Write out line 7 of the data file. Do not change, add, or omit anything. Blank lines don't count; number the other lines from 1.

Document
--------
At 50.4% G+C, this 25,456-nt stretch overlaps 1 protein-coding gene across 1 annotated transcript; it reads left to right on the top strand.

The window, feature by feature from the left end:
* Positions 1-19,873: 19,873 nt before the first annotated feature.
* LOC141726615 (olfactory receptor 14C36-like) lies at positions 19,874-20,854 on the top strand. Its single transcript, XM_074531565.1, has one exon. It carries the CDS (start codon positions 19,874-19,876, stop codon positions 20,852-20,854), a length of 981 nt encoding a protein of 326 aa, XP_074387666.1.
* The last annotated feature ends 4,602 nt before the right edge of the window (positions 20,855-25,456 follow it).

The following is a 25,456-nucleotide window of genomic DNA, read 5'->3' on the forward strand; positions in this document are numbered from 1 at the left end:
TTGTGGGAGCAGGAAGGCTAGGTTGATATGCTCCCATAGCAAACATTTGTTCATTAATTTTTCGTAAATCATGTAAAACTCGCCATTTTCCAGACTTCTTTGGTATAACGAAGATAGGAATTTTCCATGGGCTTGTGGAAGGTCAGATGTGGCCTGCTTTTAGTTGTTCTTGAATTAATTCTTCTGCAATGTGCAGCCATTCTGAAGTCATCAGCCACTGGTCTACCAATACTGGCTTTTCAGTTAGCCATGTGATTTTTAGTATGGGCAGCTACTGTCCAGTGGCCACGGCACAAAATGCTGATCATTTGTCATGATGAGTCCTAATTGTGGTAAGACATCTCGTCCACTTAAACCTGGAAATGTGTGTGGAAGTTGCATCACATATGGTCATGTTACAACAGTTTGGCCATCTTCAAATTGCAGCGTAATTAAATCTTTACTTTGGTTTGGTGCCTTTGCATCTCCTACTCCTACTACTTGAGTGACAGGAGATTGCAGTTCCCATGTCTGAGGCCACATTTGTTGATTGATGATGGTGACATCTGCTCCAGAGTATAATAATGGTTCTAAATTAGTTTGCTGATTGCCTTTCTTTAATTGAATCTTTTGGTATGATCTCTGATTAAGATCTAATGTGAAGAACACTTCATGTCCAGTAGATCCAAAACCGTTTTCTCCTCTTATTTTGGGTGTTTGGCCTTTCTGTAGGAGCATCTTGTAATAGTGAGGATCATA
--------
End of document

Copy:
TTGTGGGAGCAGGAAGGCTAGGTTGATATGCTCCCATAGCAAACATTTGTTCATTAATTTTTCGTAAATCATGTAAAACTCGCCATTTTCCAGACTTCTTTGGTATAACGAAGATAGGAATTTTCCATGGGCTTGTGGAAGGTCAGATGTGGCCTGCTTTTAGTTGTTCTTGAATTAATTCTTCTGCAATGTGCAGCCATTCTGAAGTCATCAGCCACTGGTCTACCAATACTGGCTTTTCAGTTAGCCATGTGATTTTTAGTATGGGCAGCTACTGTCCAGTGGCCACGGCACAAAATGCTGATCATTTGTCATGATGAGTCCTAATTGTGGTAAGACATCTCGTCCACTTAAACCTGGAAATGTGTGTGGAAGTTGCATCACATATGGTCATGTTACAACAGTTTGGCCATCTTCAAATTGCAGCGTAATTAAATCTTTACTTTGGTTTGGTGCCTTTGCATCTCCTACTCCTACTACTTGAGTGACAGGAGATTGCAGTTCCCATGTCTGAGGCCACATTTGTTGATTGATGATGGTGACATCTGCTCCAGAGTATAATAATGGTTCTAAATTAGTTTGCTGATTGCCTTTCTTTAATTGAATCTTTTGGTATGATCTCTGATTAAGATCTAATGTGAAGAACACTTCATGTCCAGTAGATCCAAAACCGTTTTCTCCTCTTATTTTGGGTGTTTGGCCTTTCTGTAGGAGCATCTTGTAATAGTGAGGATCATA